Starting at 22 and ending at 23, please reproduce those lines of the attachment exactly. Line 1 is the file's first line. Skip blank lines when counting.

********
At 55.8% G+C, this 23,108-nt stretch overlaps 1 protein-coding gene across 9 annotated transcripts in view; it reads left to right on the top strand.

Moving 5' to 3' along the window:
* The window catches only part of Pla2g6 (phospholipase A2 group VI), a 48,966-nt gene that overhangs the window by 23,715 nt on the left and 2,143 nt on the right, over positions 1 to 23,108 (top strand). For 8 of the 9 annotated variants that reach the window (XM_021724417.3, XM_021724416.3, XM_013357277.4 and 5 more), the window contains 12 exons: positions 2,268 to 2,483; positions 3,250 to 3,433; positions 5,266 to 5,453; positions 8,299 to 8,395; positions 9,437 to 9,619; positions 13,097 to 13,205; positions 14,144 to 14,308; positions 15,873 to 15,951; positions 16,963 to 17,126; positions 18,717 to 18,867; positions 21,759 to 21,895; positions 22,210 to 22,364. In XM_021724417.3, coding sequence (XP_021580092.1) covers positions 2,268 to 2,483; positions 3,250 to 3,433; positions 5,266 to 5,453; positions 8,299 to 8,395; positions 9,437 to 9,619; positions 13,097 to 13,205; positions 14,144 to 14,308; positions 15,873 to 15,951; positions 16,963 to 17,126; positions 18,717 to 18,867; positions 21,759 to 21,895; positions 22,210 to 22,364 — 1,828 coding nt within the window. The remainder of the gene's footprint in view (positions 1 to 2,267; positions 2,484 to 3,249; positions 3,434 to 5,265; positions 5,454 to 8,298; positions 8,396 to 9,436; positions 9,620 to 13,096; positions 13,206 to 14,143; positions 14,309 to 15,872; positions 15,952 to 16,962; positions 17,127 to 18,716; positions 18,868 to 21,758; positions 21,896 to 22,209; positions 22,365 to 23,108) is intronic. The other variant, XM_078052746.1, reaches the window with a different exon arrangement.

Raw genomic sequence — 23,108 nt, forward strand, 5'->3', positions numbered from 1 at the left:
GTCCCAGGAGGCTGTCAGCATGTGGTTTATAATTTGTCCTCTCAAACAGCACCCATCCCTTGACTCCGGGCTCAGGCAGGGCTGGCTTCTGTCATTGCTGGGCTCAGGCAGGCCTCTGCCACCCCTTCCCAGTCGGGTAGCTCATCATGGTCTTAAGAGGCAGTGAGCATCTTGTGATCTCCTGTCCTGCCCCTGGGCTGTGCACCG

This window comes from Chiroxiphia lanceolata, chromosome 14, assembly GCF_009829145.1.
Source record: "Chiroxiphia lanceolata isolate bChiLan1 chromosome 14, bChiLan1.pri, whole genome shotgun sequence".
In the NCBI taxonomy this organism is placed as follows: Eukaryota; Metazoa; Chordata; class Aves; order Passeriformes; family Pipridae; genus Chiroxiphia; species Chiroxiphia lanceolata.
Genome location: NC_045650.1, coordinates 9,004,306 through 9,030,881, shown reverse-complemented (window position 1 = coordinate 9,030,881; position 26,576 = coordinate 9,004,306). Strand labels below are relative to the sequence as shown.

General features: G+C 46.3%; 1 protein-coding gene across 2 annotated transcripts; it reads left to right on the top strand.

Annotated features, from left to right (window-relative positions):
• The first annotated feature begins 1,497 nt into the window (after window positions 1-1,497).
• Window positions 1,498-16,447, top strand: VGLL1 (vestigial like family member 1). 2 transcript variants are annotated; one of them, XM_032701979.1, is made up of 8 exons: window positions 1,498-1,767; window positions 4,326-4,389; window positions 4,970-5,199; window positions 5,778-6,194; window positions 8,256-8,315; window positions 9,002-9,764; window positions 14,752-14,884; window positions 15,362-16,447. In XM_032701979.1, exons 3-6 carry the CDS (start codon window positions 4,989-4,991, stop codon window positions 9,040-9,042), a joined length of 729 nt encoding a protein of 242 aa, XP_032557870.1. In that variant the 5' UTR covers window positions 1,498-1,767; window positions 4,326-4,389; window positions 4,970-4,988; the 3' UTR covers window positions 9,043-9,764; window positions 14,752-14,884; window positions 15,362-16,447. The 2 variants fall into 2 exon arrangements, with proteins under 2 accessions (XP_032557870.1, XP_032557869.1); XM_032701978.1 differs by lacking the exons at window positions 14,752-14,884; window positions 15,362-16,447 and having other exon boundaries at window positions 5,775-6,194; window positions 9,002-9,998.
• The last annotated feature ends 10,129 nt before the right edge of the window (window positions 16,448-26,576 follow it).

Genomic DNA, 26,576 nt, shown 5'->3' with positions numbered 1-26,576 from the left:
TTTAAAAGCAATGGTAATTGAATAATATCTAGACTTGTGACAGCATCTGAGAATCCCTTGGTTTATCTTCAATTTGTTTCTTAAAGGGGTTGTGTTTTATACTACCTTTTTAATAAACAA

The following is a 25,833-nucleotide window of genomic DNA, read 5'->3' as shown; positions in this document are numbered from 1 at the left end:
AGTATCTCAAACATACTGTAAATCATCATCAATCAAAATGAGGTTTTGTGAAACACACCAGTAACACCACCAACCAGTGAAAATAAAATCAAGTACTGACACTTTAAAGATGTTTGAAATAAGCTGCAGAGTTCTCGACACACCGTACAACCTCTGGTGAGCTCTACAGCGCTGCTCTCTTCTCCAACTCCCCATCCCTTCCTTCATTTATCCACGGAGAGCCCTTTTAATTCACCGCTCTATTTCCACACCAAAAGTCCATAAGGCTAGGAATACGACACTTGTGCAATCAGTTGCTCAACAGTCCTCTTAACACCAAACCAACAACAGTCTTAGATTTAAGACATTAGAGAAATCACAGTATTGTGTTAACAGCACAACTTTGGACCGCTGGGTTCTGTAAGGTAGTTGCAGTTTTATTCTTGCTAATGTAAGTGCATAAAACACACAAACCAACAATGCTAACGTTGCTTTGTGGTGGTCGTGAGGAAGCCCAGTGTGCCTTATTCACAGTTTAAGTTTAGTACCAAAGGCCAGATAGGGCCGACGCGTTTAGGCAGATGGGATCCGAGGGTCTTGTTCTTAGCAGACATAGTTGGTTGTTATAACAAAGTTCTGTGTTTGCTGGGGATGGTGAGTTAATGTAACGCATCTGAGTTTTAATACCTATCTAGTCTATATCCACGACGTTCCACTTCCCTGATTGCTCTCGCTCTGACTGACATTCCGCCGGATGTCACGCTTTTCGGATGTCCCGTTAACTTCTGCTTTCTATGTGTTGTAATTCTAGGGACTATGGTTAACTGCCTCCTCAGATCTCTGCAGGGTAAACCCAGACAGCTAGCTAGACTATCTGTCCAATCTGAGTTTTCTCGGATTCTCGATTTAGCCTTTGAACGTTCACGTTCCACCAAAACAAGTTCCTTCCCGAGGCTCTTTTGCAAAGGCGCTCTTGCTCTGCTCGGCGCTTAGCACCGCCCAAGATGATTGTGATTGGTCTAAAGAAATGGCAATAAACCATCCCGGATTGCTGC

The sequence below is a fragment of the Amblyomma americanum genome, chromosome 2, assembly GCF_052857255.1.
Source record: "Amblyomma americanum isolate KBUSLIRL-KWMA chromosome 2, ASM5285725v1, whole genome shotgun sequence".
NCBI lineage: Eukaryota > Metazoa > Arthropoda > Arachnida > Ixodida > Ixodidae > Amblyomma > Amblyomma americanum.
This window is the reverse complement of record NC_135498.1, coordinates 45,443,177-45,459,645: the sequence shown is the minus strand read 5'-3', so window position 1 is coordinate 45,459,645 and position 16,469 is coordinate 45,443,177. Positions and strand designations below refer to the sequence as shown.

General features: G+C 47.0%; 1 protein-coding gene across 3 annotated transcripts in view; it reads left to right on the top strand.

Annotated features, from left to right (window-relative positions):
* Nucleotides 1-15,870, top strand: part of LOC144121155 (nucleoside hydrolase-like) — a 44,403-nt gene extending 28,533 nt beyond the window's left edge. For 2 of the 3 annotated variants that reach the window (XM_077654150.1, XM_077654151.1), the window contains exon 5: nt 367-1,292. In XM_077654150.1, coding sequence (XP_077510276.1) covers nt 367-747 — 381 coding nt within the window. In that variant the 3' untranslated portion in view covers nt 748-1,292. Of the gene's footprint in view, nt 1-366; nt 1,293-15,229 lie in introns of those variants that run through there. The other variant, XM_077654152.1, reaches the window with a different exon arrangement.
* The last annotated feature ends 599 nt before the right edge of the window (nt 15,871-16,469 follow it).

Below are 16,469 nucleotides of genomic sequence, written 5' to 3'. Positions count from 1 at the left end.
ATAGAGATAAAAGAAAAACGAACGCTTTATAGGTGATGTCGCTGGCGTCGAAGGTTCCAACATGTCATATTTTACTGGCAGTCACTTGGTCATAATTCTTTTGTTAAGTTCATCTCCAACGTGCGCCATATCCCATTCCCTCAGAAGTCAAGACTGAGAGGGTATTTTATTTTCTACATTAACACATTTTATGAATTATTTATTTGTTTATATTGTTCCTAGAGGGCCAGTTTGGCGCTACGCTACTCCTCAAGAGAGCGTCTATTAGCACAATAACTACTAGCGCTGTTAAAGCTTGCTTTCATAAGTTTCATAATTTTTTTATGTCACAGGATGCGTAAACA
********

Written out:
This window is the reverse complement of record NC_135498.1, coordinates 45,443,177-45,459,645: the sequence shown is the minus strand read 5'-3', so window position 1 is coordinate 45,459,645 and position 16,469 is coordinate 45,443,177. Positions and strand designations below refer to the sequence as shown.

General features: G+C 47.0%; 1 protein-coding gene across 3 annotated transcripts in view; it reads left to right on the top strand.